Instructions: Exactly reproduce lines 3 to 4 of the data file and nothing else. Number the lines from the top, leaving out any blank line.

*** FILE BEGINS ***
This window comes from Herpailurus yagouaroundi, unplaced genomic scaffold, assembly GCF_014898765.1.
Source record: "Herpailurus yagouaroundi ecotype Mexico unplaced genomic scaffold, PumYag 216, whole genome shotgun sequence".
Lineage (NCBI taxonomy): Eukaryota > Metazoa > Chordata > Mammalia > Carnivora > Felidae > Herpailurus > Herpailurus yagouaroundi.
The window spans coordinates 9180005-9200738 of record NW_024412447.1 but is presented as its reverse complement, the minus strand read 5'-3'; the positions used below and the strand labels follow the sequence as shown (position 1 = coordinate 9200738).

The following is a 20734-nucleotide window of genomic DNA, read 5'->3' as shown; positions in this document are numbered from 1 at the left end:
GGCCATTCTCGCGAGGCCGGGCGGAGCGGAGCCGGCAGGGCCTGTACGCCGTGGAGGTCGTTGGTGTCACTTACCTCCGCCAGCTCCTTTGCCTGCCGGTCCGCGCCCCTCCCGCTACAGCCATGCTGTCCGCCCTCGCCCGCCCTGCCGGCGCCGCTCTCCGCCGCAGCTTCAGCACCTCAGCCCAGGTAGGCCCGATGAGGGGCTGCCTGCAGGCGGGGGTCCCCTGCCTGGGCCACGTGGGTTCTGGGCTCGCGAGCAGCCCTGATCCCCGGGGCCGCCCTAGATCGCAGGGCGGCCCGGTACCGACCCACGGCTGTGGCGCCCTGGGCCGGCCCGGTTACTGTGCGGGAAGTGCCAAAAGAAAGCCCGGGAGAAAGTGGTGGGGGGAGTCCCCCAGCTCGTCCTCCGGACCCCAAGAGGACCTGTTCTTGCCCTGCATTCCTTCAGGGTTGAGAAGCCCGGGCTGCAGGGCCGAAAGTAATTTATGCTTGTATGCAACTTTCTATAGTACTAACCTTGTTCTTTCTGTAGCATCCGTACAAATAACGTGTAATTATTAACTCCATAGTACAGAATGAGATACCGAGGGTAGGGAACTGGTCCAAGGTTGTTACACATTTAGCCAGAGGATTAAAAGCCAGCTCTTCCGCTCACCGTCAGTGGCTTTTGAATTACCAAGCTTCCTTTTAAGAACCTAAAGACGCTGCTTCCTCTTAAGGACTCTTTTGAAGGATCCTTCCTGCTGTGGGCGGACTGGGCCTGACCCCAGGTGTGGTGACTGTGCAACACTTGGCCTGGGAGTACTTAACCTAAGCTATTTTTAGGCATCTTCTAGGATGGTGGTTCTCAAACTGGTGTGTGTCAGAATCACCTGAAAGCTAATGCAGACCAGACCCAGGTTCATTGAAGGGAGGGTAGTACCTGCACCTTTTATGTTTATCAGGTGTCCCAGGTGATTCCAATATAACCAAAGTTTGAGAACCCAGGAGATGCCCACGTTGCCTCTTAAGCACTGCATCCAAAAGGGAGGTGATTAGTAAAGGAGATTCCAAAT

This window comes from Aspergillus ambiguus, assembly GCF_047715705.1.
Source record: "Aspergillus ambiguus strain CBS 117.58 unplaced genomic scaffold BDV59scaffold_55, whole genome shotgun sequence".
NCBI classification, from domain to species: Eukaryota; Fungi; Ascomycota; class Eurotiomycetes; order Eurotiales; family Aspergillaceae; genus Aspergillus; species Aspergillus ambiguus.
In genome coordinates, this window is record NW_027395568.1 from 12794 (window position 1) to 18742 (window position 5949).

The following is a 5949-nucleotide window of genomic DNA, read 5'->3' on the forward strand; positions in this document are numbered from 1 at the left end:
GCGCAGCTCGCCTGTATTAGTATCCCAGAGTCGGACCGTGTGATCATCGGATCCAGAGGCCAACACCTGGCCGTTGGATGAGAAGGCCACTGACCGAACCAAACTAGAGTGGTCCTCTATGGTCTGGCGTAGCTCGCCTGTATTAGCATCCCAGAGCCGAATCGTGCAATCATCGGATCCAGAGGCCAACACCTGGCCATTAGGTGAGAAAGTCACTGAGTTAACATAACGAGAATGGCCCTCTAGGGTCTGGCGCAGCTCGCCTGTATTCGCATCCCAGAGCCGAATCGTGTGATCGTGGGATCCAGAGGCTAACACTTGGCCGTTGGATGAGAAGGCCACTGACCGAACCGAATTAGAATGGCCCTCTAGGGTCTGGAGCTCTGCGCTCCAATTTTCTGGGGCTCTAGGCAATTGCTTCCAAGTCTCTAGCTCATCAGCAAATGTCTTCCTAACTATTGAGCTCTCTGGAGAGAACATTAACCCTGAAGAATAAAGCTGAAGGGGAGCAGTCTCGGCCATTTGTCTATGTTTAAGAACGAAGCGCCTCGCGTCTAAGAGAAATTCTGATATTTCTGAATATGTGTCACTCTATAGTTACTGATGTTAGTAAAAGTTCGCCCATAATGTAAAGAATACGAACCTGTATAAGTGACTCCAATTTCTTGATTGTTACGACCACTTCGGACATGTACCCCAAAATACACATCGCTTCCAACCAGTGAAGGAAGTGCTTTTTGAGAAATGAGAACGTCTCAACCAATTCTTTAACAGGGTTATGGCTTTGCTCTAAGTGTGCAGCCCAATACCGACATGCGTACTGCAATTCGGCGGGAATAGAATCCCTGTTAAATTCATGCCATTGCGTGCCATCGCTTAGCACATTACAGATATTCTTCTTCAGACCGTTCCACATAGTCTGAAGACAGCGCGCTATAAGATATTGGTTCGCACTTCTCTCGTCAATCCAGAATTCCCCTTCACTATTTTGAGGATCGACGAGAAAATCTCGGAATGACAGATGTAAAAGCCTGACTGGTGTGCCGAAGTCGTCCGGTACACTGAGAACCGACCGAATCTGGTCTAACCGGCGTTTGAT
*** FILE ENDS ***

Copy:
Lineage (NCBI taxonomy): Eukaryota > Metazoa > Chordata > Mammalia > Carnivora > Felidae > Herpailurus > Herpailurus yagouaroundi.
The window spans coordinates 9180005-9200738 of record NW_024412447.1 but is presented as its reverse complement, the minus strand read 5'-3'; the positions used below and the strand labels follow the sequence as shown (position 1 = coordinate 9200738).